A brief history of the lawsuits in which Taylor Swift was involved

Taylor Swift has become a household name almost from the moment she burst onto the scene with her self-titled album in 2006. She has millions of fans around the world, and her fortune is estimated at more than $ 400 million. But with mega success comes a lot of trials and tribulations … and we really mean tests. Literally. The “Blank Space” singer has been on both sides of a plaintiff-defendant confrontation with a dizzying number of lawsuits – and that number only grows every year.



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Some have filed copyright infringement suits against her for lyrics they thought they wrote (we’ll let you decide), and at least one more was … well, more sinister (remember the $ 1 lawsuit?). Armed with the best of the best when it comes to legal representation, Taylor Swift has won no surprise in most cases brought against her, but even losing the case here and there doesn’t seem to slow her down. Here are all the lawsuits we remember “too well”.





Here is one trial that you can watch in real time. Taylor Swift recently petitioned a judge to quash a planned trial over lyrics that the two songwriters believe she stole from them. Sean Hall and Nathan Butler wrote the 2001 girl group 3LW song “Playas Gon’ Play”. They believe that Taylor’s lyric “Games, play, play, play, play, and haters will hate, hate, hate, hate, hate” is a plagiarism of their line: “Play, they will play, and haters, they will hate.” Taylor’s lawyers argue that the lyrics are too generic for anyone to own and that a ruling in the plaintiffs’ favor would jeopardize the public domain.

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6 …and another lawsuit over exactly the same lyrics

Believe it or not, Sean Hall and Nathan Butler aren’t the first to sue Taylor Swift for copyright infringement on Shake It Off. They are not even the first to sue her. it is this lyrics. Jesse Graham, the R&B artist who wrote the song “Haters Gonna Hate”, claims that Taylor’s lyrics are too similar to his. We’re not lawyers or anything like that, but … could multiple lawsuits over the same lyrics suggest that this line is too common to be from a single artist ???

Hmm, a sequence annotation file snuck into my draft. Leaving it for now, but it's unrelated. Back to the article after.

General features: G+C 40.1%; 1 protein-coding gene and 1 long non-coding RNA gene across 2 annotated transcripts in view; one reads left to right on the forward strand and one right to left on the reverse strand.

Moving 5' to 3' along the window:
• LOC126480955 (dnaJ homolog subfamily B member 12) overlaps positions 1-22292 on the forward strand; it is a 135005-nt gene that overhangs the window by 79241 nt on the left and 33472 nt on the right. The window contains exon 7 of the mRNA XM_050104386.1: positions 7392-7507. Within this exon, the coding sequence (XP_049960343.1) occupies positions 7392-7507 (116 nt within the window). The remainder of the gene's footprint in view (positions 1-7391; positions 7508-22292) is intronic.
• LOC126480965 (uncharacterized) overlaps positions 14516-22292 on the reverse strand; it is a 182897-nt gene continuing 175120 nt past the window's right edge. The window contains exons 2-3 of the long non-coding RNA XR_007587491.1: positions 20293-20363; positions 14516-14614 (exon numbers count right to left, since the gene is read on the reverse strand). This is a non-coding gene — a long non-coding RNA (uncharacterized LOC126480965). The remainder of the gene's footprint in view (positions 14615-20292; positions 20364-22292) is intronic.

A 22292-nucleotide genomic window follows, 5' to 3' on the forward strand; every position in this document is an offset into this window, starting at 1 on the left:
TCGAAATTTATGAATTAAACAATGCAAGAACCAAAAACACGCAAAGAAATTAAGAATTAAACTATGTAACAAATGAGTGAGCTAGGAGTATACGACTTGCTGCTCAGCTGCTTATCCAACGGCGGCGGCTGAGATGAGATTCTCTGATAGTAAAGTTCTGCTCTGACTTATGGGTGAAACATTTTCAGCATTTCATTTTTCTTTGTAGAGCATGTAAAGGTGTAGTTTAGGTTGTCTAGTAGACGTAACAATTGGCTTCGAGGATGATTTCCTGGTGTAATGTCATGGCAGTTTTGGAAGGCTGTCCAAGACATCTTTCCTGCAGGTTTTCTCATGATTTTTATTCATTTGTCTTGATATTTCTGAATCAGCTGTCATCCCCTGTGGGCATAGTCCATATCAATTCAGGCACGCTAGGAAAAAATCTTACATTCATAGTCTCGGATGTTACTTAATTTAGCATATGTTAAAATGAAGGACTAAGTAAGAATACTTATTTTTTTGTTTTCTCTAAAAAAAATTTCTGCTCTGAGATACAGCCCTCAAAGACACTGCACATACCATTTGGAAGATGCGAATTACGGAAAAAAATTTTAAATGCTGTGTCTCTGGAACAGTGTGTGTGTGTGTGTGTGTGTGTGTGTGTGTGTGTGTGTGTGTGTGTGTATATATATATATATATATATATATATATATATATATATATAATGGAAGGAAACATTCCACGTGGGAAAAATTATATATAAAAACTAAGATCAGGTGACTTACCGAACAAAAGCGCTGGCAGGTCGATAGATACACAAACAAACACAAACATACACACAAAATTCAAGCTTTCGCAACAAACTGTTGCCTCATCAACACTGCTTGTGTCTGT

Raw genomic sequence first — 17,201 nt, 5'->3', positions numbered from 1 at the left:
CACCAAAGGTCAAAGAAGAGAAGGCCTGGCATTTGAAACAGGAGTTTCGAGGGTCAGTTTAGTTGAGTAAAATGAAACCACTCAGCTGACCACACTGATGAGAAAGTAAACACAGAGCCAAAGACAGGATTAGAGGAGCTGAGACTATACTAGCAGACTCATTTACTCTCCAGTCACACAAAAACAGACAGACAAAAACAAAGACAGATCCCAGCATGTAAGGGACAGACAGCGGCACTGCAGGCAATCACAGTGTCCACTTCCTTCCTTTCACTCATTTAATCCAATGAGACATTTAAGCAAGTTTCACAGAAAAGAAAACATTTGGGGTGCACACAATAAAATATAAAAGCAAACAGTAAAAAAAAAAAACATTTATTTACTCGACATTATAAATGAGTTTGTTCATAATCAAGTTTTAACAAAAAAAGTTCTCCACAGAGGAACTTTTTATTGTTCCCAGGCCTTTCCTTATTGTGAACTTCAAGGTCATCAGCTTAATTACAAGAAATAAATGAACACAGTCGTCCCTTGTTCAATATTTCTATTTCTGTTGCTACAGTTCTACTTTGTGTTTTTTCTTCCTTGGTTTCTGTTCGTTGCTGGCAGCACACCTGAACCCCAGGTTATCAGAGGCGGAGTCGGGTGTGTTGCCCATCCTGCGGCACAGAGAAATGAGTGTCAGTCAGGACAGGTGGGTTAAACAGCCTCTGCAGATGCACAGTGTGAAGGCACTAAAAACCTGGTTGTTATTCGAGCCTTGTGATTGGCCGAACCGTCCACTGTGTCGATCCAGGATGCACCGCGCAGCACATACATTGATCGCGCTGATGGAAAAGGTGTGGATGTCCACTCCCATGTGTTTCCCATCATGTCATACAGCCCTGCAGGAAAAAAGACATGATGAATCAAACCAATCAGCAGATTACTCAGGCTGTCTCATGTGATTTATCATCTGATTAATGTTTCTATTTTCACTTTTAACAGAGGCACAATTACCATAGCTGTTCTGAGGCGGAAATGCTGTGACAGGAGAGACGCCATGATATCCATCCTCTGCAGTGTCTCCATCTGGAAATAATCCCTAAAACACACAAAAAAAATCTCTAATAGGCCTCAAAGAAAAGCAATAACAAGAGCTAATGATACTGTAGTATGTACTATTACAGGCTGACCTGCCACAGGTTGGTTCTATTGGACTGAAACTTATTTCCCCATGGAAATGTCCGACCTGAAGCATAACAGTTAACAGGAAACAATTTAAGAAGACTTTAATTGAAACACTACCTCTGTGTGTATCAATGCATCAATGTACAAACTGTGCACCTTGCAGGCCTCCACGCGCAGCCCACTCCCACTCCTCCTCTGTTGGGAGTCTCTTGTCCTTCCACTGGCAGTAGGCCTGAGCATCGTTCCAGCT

A Utah theme park sues Taylor Swift last year for copyright infringement because they believe her album and song title “evermore” are a direct copy of the theme park of the same name. Theme park lawyers argue that guests were confused as to what the park was, initially believing it might be Taylor Swift’s theme park. In response, Taylor’s lawyers pointed to the theme park’s previous legal problems and the fact that many contractors have sued them and owed hundreds of thousands of dollars, hinting that the reason for their claim may be money-based. The theme park soon dropped the lawsuit.

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4 Taylor Swift’s infamous $ 1 sexual assault case

Perhaps in her most famous lawsuit, Taylor Swift filed a counterclaim against radio DJ David Mueller, who she said lifted her skirt and grabbed her ass at a backstage photo shoot in Denver in 2013. The radio host filed a lawsuit against Taylor after she made these statements, claiming that he was fired from his job at the radio as a result. Apparently he didn’t know who he was contacting because Taylor Swift was counterclaiming him for $ 1 in damages, which was undoubtedly a ruse to communicate that her motivation for filing the lawsuit was not. motivated by money, and that she was confident in her statements. She won $ 1 and expressed her point of view.


3 Lawsuit with her previous real estate broker

Andrew Azoulay, a broker for Douglas Elliman’s firm, said in 2019 that Taylor Swift owed him a $ 1.08 million commission on the Tribeca townhouse he sold her, just one of its many great properties. The judge immediately dismissed the case, citing the informality of the only email that mentioned such an agreement, and concluded that the email was far from complete enough to qualify as a legally binding contract.

2 Breach of contract lawsuit over Speak Now

Taylor Swift released her album Speak Now to huge success in 2010. Her former manager Dan Dimtrow sues her shortly thereafter, stating that he helped launch her career several years ago and that he was entitled to a commission on the sale of her albums. Taylor Swift, who was only 14 years old when Dimtrow was running her, and her family argued that he did not complete the necessary paperwork to pay royalties. Most of the charges were dropped, and the decision of the case on one count (“unjust enrichment”) was kept in a strange secret.

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one The lawsuit in which Taylor Swift did not accept some guy’s music

Russell Greer made headlines when he sued Taylor Swift in 2016 due to not accepting his unsolicited song? Although Taylor Swift has a policy against inappropriate material, the songwriter became angry that the singer did not accept the song he sent to an agent and began contacting the Taylor family, trying to get them to hand it over. He even started an online petition trying to get his support by writing, “I want Taylor to be my voice since I physically can’t sing my music” (he has facial paralysis and went through years of speech therapy).

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